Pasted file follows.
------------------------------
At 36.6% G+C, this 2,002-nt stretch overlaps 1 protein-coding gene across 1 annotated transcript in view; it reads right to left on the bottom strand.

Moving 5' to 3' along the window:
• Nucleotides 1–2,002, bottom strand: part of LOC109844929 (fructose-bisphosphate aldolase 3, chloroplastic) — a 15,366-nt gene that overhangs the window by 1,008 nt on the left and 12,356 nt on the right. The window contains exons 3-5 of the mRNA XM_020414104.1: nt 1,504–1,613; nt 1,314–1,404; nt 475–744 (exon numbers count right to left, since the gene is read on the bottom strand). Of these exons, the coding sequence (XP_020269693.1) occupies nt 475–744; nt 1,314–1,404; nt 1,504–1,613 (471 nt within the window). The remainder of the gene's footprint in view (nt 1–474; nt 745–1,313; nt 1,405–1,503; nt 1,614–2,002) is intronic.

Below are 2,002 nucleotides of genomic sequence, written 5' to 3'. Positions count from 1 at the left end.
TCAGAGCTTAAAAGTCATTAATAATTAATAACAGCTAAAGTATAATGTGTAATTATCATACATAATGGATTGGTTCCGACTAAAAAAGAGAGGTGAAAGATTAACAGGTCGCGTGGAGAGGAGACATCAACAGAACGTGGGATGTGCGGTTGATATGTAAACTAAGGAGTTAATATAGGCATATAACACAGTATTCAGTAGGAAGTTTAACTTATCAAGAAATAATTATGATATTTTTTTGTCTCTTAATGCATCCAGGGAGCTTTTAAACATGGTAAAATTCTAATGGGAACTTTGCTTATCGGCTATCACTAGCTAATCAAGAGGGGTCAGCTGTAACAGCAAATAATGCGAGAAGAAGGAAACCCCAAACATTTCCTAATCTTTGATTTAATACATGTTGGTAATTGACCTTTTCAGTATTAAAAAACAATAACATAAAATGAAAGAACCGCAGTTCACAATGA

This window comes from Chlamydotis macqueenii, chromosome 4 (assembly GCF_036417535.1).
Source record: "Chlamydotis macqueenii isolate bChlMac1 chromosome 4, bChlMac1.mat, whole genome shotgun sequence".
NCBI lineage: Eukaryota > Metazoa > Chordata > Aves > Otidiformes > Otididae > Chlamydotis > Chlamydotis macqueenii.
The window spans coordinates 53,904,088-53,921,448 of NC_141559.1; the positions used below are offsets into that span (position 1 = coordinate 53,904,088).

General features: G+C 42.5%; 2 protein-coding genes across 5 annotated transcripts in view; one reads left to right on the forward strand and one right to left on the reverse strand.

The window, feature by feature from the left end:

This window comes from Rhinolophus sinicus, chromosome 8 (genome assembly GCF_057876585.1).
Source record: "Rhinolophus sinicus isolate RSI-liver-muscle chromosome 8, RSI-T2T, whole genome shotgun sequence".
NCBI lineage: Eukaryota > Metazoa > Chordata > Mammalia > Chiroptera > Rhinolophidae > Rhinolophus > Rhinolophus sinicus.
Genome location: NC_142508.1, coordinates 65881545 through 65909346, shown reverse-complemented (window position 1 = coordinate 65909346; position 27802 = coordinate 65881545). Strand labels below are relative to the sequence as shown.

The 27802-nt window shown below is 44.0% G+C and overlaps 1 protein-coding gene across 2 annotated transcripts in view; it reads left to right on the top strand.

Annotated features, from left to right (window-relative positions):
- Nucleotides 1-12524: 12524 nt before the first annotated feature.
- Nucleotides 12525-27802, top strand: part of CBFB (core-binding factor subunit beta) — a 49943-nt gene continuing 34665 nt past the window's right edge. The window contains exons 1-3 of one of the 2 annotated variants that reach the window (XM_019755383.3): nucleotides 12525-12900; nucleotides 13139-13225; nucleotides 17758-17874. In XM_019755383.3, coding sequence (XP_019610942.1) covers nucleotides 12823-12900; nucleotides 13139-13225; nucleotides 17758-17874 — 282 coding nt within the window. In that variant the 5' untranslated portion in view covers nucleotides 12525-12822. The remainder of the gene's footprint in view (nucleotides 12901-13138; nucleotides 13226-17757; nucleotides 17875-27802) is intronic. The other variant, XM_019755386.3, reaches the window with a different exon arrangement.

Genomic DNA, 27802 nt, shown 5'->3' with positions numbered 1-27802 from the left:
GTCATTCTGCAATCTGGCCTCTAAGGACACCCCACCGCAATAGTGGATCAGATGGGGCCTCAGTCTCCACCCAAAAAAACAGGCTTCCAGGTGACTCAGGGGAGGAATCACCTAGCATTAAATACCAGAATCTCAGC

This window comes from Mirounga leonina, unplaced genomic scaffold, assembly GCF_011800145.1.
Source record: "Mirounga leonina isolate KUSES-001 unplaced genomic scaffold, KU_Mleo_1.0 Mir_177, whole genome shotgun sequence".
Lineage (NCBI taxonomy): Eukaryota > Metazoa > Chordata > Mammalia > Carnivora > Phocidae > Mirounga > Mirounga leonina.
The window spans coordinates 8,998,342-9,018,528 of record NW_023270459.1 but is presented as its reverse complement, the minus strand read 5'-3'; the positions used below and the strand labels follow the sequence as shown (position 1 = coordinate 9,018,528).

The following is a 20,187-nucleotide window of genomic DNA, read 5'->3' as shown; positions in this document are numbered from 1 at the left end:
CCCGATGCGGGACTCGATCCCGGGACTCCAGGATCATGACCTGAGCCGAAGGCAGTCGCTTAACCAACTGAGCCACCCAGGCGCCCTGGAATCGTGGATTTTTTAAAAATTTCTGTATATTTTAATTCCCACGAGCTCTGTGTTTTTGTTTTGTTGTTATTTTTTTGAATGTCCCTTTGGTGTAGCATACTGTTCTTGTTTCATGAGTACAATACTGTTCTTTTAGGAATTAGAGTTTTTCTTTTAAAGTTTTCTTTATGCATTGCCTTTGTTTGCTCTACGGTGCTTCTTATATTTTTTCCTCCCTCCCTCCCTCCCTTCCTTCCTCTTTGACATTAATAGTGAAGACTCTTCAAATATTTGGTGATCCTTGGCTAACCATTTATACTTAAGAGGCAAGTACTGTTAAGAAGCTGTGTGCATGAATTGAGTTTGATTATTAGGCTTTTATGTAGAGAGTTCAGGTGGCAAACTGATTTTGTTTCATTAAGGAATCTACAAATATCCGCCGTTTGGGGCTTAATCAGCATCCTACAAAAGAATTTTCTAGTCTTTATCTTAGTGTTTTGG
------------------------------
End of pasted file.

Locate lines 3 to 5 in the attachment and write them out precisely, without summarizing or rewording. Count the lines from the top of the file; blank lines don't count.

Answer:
• Nucleotides 1–2,002, bottom strand: part of LOC109844929 (fructose-bisphosphate aldolase 3, chloroplastic) — a 15,366-nt gene that overhangs the window by 1,008 nt on the left and 12,356 nt on the right. The window contains exons 3-5 of the mRNA XM_020414104.1: nt 1,504–1,613; nt 1,314–1,404; nt 475–744 (exon numbers count right to left, since the gene is read on the bottom strand). Of these exons, the coding sequence (XP_020269693.1) occupies nt 475–744; nt 1,314–1,404; nt 1,504–1,613 (471 nt within the window). The remainder of the gene's footprint in view (nt 1–474; nt 745–1,313; nt 1,405–1,503; nt 1,614–2,002) is intronic.

Below are 2,002 nucleotides of genomic sequence, written 5' to 3'. Positions count from 1 at the left end.
TCAGAGCTTAAAAGTCATTAATAATTAATAACAGCTAAAGTATAATGTGTAATTATCATACATAATGGATTGGTTCCGACTAAAAAAGAGAGGTGAAAGATTAACAGGTCGCGTGGAGAGGAGACATCAACAGAACGTGGGATGTGCGGTTGATATGTAAACTAAGGAGTTAATATAGGCATATAACACAGTATTCAGTAGGAAGTTTAACTTATCAAGAAATAATTATGATATTTTTTTGTCTCTTAATGCATCCAGGGAGCTTTTAAACATGGTAAAATTCTAATGGGAACTTTGCTTATCGGCTATCACTAGCTAATCAAGAGGGGTCAGCTGTAACAGCAAATAATGCGAGAAGAAGGAAACCCCAAACATTTCCTAATCTTTGATTTAATACATGTTGGTAATTGACCTTTTCAGTATTAAAAAACAATAACATAAAATGAAAGAACCGCAGTTCACAATGA